Another fun fact is that burdock root is classified as a vegetable, which is native to northern Asia and Europe, though it now grows in the United States and Canada. For centuries burdock root has been used for holistic medicine to treat a variety of different conditions. Today many uses and health benefits for burdock root have been discovered and we’re going to introduce you to three of them. 

The first benefit of Burdock root is it is full of antioxidants. According to research from 2010, burdock root contains multiple types of powerful antioxidants some of which includes quercetin, luteolin, and phenolic acids (Ferracane, Graziani, Gallo, Fogliano, & Ritieni 2010). A study from 2014  found that burdock root can reduce inflammatory markers in the blood of patients with osteoarthritis (Maghsoumi-Norouzabad, et al. 2014). 

A second benefit of burdock root is that it removes toxins from and purifies the blood. Recent evidence has found that burdock root can remove toxins from the bloodstream. According to a study from 2011, burdock root can effectively remove toxins from the bloodstream and promote increased circulation (Chan, et al. 2010).

A third benefit of burdock root is that it can help treat skin issues. When applied topically, the anti-inflammatory and antibacterial properties of burdock root can aid in helping with skin conditions such as acne, psoriasis and eczema.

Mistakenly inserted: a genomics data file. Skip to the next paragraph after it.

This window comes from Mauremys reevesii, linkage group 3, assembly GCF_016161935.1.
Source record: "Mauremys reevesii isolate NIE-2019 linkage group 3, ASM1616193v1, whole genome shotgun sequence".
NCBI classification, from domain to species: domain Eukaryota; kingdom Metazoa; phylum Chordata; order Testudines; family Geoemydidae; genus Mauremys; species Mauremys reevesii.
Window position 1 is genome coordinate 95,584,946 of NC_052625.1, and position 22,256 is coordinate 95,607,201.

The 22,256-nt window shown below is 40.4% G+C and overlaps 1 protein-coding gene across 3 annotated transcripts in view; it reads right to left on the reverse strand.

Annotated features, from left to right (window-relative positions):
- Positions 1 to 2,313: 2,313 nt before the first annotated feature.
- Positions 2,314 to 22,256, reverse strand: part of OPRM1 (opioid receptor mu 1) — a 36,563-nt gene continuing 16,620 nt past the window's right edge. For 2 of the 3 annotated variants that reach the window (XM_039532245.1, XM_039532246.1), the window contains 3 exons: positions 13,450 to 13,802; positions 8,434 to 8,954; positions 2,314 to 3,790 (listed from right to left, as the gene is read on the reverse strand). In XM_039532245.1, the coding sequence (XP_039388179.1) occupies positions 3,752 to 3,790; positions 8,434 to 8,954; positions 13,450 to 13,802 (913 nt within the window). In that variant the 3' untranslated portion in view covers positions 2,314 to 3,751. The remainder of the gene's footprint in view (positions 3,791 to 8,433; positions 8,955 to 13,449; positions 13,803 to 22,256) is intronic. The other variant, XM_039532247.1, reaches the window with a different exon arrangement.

But with the benefits come some risks. Here we will highlight a few for you. The first risk we want to highlight is the use of burdock root with children. It is very important to note that there is very little to no available research on the pediatric use of burdock root with children. Therefore, never administer it to children prior to consulting your doctor first. Also, consuming burdock root is not suitable for pregnant women or women trying to become pregnant. (Ana Gotter December 5, 2018) A second risk associated with burdock root is, though it’s considered safe to eat, you should never consume burdock from the wild-only a reputable seller. This is because the burdock plant resembles a highly toxic plant called belladonna nightshade plant. It’s also important to note that these two plants often grow together. (Ana Gotter December 5, 2018) 

A third risk pertaining to burdock is if you are allergic to chrysanthemums or daisies, then it is not recommended that you consume burdock root as you may be at an increased risk of having an allergic reaction to it. (Ana Gotter December 5, 2018) 

So, although this is a pesky plant it does have some positive benefits. But, the next time you see this plant tangled up in your pets fur or your hair or clothing, pick it out-all of it, and throw it in the garbage, not on the ground, as that only aids in the spreading of the plant. 


Jasmin, Ontario